That's correct, the error can be zero only at a specific distance, depending on the radius of the curve and the size of the screen. At any other distances the error exists, but at distances which are shorter than the radius of the curve - the error is still smaller than an equally sized flat screen! If the viewer is at longer distance than the screen's radius, then the error goes up, because in that situation the center of the screen is at longer distance compared to its sides and the subjective feeling is as if the picture starts to close within itself, which is unnatural. That's why the curve should be of relatively big radius as the new Panasonic OLED, which is so gently curved that it almost seems flat compared for example to Samsung displays.
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post #41 of 133 Old 09-12-2015, 07:28 PM
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I keep hearing about this "normal" viewing distance. Especially with curved and 4K TV's, the days of sitting 10-15 feet away from a 55" TV because your furniture looks better that way are over. Complete waste of a curved and 4K resolution.

http://www.thx.com/consumer/home-ent...r/hdtv-set-up/

I sit about 8 feet away from my 78" curved 4K.
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post #42 of 133 Old 09-13-2015, 03:37 PM
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Originally Posted by Callsign_Vega View Post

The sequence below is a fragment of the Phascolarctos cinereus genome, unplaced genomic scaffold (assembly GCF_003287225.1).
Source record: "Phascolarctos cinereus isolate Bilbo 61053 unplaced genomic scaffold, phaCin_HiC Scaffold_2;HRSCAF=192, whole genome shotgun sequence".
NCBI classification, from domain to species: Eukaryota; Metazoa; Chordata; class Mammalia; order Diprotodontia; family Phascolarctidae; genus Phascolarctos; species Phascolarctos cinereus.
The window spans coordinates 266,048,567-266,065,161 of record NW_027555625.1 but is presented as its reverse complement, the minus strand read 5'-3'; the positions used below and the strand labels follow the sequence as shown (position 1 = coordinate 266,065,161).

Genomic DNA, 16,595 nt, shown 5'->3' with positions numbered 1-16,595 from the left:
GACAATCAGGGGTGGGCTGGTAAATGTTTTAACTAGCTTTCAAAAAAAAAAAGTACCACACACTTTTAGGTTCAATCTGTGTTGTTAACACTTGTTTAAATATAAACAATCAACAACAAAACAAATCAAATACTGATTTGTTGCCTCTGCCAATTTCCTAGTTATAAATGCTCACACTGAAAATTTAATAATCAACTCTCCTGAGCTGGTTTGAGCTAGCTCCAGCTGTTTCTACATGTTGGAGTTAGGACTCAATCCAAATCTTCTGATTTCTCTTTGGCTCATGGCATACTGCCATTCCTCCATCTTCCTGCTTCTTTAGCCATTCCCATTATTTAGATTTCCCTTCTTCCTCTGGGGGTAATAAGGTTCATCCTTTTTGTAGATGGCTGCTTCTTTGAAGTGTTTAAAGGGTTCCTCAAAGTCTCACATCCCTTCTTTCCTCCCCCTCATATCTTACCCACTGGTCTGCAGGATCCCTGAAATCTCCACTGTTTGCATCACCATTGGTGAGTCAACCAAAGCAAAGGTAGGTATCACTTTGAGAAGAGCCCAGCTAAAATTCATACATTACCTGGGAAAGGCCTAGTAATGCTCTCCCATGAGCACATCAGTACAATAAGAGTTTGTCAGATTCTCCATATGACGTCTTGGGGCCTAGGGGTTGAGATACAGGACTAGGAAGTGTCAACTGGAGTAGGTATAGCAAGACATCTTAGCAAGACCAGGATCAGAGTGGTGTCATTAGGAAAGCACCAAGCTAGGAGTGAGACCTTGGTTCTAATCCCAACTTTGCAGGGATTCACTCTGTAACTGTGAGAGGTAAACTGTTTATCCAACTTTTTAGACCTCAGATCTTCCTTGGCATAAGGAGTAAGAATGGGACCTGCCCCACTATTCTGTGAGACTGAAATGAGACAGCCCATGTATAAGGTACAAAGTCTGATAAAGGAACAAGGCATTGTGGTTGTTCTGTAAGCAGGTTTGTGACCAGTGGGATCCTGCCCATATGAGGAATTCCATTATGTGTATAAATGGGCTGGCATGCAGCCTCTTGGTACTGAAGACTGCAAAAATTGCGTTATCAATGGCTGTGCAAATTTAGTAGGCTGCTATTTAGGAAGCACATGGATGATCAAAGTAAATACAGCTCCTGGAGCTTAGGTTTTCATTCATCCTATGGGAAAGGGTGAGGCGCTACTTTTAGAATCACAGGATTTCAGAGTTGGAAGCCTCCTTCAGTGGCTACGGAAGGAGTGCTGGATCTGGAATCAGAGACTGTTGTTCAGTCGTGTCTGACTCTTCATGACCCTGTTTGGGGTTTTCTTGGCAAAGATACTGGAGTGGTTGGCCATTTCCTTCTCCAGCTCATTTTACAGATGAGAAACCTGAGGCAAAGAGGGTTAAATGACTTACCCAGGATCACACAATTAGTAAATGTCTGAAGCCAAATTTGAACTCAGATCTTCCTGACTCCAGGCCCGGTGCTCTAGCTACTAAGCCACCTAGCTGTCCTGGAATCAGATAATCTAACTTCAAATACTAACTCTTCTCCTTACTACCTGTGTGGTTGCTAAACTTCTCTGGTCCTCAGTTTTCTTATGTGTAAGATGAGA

I keep hearing about this "normal" viewing distance. Especially with curved and 4K TV's, the days of sitting 10-15 feet away from a 55" TV because your furniture looks better that way are over. Complete waste of a curved and 4K resolution.
.
And yet virtually everyone who owns a 55-inch TV sits 10-15 feet away from it.

That's just reality.
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post #43 of 133 Old 09-13-2015, 08:36 PM
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People do all sorts of stupid things, what's your point?
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post #44 of 133 Old 09-14-2015, 11:07 AM
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Quote:
Originally Posted by Ken Ross View Post
There is no right or wrong answer. If the curve works for you, then it works. Don't listen to the 'know it alls' who tell you what you should or shouldn't like.
I agree with this.

I don't want a curved set but if people want and like the curve then cool beans for them. To further Ken's point though, just as people shouldn't tell someone who likes a curve they are wrong or crazy, curved fans shouldn't tell those who don't like/want the curve they are wrong and try and sell people into the supposed greatness of it.

For me, even if I got used to it I still wouldn't become a curved fan because of the geometric distortions that I have seen since I am sensitive to that stuff and yes, I realize some don't see the distortions or that they got used to them and quit noticing them but that doesn't mean they are me so don't tell me I don't see something that I do.